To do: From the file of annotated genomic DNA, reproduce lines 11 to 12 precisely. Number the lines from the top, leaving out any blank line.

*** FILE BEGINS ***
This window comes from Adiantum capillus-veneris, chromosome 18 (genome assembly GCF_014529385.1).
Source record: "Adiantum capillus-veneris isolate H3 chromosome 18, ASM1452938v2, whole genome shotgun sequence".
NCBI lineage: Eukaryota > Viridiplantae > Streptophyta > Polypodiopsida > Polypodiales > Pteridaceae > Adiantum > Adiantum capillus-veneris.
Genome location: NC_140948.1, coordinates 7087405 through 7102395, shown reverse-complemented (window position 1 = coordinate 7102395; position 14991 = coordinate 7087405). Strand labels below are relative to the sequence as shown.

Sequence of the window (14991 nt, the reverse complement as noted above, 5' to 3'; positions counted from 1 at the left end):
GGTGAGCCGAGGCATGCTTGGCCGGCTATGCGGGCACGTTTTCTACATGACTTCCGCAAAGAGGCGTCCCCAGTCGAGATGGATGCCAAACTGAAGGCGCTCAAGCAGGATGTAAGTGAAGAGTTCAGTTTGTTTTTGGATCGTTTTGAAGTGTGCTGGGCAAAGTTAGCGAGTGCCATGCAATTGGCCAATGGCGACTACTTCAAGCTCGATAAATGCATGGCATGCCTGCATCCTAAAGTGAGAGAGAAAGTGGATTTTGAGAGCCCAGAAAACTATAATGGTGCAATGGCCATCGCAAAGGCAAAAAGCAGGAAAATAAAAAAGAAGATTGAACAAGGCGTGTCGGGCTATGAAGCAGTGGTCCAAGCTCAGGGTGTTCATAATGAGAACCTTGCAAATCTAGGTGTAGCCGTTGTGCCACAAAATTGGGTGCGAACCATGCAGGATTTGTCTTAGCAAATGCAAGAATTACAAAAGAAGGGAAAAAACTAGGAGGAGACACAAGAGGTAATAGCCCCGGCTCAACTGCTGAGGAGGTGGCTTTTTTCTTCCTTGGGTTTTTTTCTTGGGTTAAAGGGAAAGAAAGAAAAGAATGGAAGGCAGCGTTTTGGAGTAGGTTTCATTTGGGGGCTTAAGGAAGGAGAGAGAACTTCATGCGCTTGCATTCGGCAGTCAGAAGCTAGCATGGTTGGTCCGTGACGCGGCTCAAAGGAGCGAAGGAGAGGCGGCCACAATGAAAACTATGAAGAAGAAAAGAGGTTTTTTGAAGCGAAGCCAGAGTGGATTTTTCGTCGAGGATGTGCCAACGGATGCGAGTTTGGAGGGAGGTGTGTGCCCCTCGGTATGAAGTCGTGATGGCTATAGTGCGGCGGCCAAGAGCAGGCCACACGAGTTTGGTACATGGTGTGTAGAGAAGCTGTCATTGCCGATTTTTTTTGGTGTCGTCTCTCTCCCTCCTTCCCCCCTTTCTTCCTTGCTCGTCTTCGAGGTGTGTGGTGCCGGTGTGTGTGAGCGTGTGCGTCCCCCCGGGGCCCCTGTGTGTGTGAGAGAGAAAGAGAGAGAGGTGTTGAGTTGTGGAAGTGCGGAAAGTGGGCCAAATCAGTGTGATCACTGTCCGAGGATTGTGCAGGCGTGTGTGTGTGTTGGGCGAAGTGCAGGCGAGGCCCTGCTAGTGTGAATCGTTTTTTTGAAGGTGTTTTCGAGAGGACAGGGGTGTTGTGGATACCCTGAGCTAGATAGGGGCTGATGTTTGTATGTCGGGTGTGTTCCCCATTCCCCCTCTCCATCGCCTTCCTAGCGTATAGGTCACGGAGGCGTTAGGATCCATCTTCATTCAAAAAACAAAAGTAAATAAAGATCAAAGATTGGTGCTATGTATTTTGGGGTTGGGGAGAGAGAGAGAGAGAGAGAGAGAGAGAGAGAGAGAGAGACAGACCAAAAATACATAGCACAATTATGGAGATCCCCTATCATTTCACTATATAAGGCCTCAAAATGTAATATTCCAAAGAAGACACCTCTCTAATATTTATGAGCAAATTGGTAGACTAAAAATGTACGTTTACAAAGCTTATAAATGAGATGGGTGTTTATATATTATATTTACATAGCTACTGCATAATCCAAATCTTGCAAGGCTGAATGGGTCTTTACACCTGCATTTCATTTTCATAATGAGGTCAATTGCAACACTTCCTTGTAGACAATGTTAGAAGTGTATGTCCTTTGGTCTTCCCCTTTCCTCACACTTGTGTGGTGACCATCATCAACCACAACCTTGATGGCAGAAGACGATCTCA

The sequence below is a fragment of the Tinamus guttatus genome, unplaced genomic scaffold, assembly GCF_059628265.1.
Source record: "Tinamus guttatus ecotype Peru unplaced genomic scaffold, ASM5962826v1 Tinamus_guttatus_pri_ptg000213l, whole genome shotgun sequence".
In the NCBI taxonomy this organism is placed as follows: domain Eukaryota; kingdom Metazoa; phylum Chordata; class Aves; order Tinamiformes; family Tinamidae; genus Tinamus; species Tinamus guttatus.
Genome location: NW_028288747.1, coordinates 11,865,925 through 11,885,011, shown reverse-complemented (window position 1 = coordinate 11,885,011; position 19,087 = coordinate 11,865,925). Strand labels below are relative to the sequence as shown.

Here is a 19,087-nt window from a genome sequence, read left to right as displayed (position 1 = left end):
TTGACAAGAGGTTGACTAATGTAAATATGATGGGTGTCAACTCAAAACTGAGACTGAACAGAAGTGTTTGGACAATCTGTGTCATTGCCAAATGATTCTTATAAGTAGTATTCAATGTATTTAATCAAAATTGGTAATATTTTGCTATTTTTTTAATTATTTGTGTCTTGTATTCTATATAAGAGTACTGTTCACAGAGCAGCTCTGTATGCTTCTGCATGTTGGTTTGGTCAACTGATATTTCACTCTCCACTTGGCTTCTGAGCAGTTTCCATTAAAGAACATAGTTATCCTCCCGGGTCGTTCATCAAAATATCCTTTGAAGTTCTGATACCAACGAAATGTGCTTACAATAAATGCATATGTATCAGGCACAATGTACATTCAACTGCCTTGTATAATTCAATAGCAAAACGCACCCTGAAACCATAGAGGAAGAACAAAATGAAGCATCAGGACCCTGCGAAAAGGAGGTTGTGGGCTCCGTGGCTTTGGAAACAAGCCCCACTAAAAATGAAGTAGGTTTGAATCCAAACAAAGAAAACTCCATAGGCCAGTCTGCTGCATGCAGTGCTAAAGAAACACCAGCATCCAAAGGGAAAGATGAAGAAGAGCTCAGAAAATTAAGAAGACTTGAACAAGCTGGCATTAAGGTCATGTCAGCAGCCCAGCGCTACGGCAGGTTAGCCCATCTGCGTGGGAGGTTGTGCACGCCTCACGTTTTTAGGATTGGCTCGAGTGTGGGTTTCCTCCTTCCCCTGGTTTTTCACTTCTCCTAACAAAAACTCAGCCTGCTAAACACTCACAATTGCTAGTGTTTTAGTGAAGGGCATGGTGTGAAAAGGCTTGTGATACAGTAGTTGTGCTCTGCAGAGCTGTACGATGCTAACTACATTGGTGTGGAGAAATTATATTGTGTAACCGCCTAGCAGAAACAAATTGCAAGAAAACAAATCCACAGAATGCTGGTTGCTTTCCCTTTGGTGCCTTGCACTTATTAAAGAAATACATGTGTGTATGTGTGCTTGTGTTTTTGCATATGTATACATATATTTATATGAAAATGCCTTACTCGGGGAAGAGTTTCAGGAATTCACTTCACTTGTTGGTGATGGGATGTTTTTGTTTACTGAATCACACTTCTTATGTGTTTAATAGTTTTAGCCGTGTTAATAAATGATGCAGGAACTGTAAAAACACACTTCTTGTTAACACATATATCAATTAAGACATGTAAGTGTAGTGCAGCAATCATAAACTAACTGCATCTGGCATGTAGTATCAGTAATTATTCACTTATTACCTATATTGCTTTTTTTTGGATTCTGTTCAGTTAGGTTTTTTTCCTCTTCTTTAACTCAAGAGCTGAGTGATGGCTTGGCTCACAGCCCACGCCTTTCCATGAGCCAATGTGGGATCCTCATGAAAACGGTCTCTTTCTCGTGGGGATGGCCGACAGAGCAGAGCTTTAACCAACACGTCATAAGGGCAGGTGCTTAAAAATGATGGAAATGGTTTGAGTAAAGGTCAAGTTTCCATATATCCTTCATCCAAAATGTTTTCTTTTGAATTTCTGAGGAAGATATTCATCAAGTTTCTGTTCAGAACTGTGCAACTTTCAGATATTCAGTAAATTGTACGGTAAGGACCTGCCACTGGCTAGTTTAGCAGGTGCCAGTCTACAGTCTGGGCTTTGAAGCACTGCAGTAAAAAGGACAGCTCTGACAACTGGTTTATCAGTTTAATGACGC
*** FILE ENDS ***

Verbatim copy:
Here is a 19,087-nt window from a genome sequence, read left to right as displayed (position 1 = left end):
TTGACAAGAGGTTGACTAATGTAAATATGATGGGTGTCAACTCAAAACTGAGACTGAACAGAAGTGTTTGGACAATCTGTGTCATTGCCAAATGATTCTTATAAGTAGTATTCAATGTATTTAATCAAAATTGGTAATATTTTGCTATTTTTTTAATTATTTGTGTCTTGTATTCTATATAAGAGTACTGTTCACAGAGCAGCTCTGTATGCTTCTGCATGTTGGTTTGGTCAACTGATATTTCACTCTCCACTTGGCTTCTGAGCAGTTTCCATTAAAGAACATAGTTATCCTCCCGGGTCGTTCATCAAAATATCCTTTGAAGTTCTGATACCAACGAAATGTGCTTACAATAAATGCATATGTATCAGGCACAATGTACATTCAACTGCCTTGTATAATTCAATAGCAAAACGCACCCTGAAACCATAGAGGAAGAACAAAATGAAGCATCAGGACCCTGCGAAAAGGAGGTTGTGGGCTCCGTGGCTTTGGAAACAAGCCCCACTAAAAATGAAGTAGGTTTGAATCCAAACAAAGAAAACTCCATAGGCCAGTCTGCTGCATGCAGTGCTAAAGAAACACCAGCATCCAAAGGGAAAGATGAAGAAGAGCTCAGAAAATTAAGAAGACTTGAACAAGCTGGCATTAAGGTCATGTCAGCAGCCCAGCGCTACGGCAGGTTAGCCCATCTGCGTGGGAGGTTGTGCACGCCTCACGTTTTTAGGATTGGCTCGAGTGTGGGTTTCCTCCTTCCCCTGGTTTTTCACTTCTCCTAACAAAAACTCAGCCTGCTAAACACTCACAATTGCTAGTGTTTTAGTGAAGGGCATGGTGTGAAAAGGCTTGTGATACAGTAGTTGTGCTCTGCAGAGCTGTACGATGCTAACTACATTGGTGTGGAGAAATTATATTGTGTAACCGCCTAGCAGAAACAAATTGCAAGAAAACAAATCCACAGAATGCTGGTTGCTTTCCCTTTGGTGCCTTGCACTTATTAAAGAAATACATGTGTGTATGTGTGCTTGTGTTTTTGCATATGTATACATATATTTATATGAAAATGCCTTACTCGGGGAAGAGTTTCAGGAATTCACTTCACTTGTTGGTGATGGGATGTTTTTGTTTACTGAATCACACTTCTTATGTGTTTAATAGTTTTAGCCGTGTTAATAAATGATGCAGGAACTGTAAAAACACACTTCTTGTTAACACATATATCAATTAAGACATGTAAGTGTAGTGCAGCAATCATAAACTAACTGCATCTGGCATGTAGTATCAGTAATTATTCACTTATTACCTATATTGCTTTTTTTTGGATTCTGTTCAGTTAGGTTTTTTTCCTCTTCTTTAACTCAAGAGCTGAGTGATGGCTTGGCTCACAGCCCACGCCTTTCCATGAGCCAATGTGGGATCCTCATGAAAACGGTCTCTTTCTCGTGGGGATGGCCGACAGAGCAGAGCTTTAACCAACACGTCATAAGGGCAGGTGCTTAAAAATGATGGAAATGGTTTGAGTAAAGGTCAAGTTTCCATATATCCTTCATCCAAAATGTTTTCTTTTGAATTTCTGAGGAAGATATTCATCAAGTTTCTGTTCAGAACTGTGCAACTTTCAGATATTCAGTAAATTGTACGGTAAGGACCTGCCACTGGCTAGTTTAGCAGGTGCCAGTCTACAGTCTGGGCTTTGAAGCACTGCAGTAAAAAGGACAGCTCTGACAACTGGTTTATCAGTTTAATGACGC